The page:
How to Fix EdTech’s Diversity Problem
There’s one problem in EdTech that just won’t go away—the diversity problem. Or rather, the lack of diversity. This problem has two fronts—gender and race. In fact, the tech industry as a whole is dominated by white men. According to Mashable, White people make up about 83% of tech executives. A similar number of tech executives are men.
The gender problem is less pronounced in the EdTech field, but it’s still there. Because education is a female-dominated world, there are more women in leadership roles in EdTech than the rest of the technology industry. Forbes contributor Barbara Kurshan notes that there are many examples of women taking leadership roles in EdTech companies, and the number seems to be growing.
But what about the other diversity problem, race? In that arena, EdTech falls short. Ask anyone involved in the EdTech industry, and they can tell you it’s dominated by white employees and leaders.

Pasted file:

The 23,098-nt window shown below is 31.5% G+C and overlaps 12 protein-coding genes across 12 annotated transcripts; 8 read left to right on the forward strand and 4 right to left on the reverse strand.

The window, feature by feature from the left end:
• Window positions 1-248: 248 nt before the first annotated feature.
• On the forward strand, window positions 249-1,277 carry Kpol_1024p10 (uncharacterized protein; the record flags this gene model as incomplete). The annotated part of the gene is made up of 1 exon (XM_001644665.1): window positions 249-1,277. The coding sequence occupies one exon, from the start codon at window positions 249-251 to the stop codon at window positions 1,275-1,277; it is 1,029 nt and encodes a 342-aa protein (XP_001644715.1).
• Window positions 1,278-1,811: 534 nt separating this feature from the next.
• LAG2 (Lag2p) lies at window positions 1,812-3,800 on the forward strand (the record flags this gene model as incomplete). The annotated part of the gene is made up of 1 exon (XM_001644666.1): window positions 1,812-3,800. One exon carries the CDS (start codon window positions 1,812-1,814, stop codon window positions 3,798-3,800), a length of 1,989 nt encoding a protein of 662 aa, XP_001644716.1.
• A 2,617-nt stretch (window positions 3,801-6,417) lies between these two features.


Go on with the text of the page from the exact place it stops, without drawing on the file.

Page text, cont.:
There are two basic approaches to this problem. Some argue that the problem is the pipeline. EdTech executives, and tech executives in general, have made the case that there simply aren’t enough qualified people of color earning degrees in technology and applying for jobs. They put the blame for EdTech’s lack of diversity on the pipeline by claiming they are stuck hiring primarily White men because those are the only qualified candidates applying.
It is true that there are fewer people of color coming through the so-called pipeline. But blaming EdTech’s diversity problem on the pipeline isn’t going to solve the problem. Kimberly Bryant, founder of the non-profit Black Girls Code, argues that the real problem is something she calls a leaky pipeline.
There are plenty of women and people of color who begin a career in EdTech, she says. But along the way, they decide it’s not for them. Figuring out why this happens, and addressing the issue, is the real key to fixing EdTech’s diversity problem.
One reason women or people of color shy away from EdTech is the culture. Because the industry has been dominated by White men for so long, it’s hard for diverse employees not to feel like outsiders. Being the only woman or the only person of color in a space is lonely and intimidating for many. By working to create a more inclusive culture that is open to all peoples’ contributions, EdTech can begin to fix its diversity problem.
Do you see a lack of diversity in EdTech? What do you think we can do to fix it?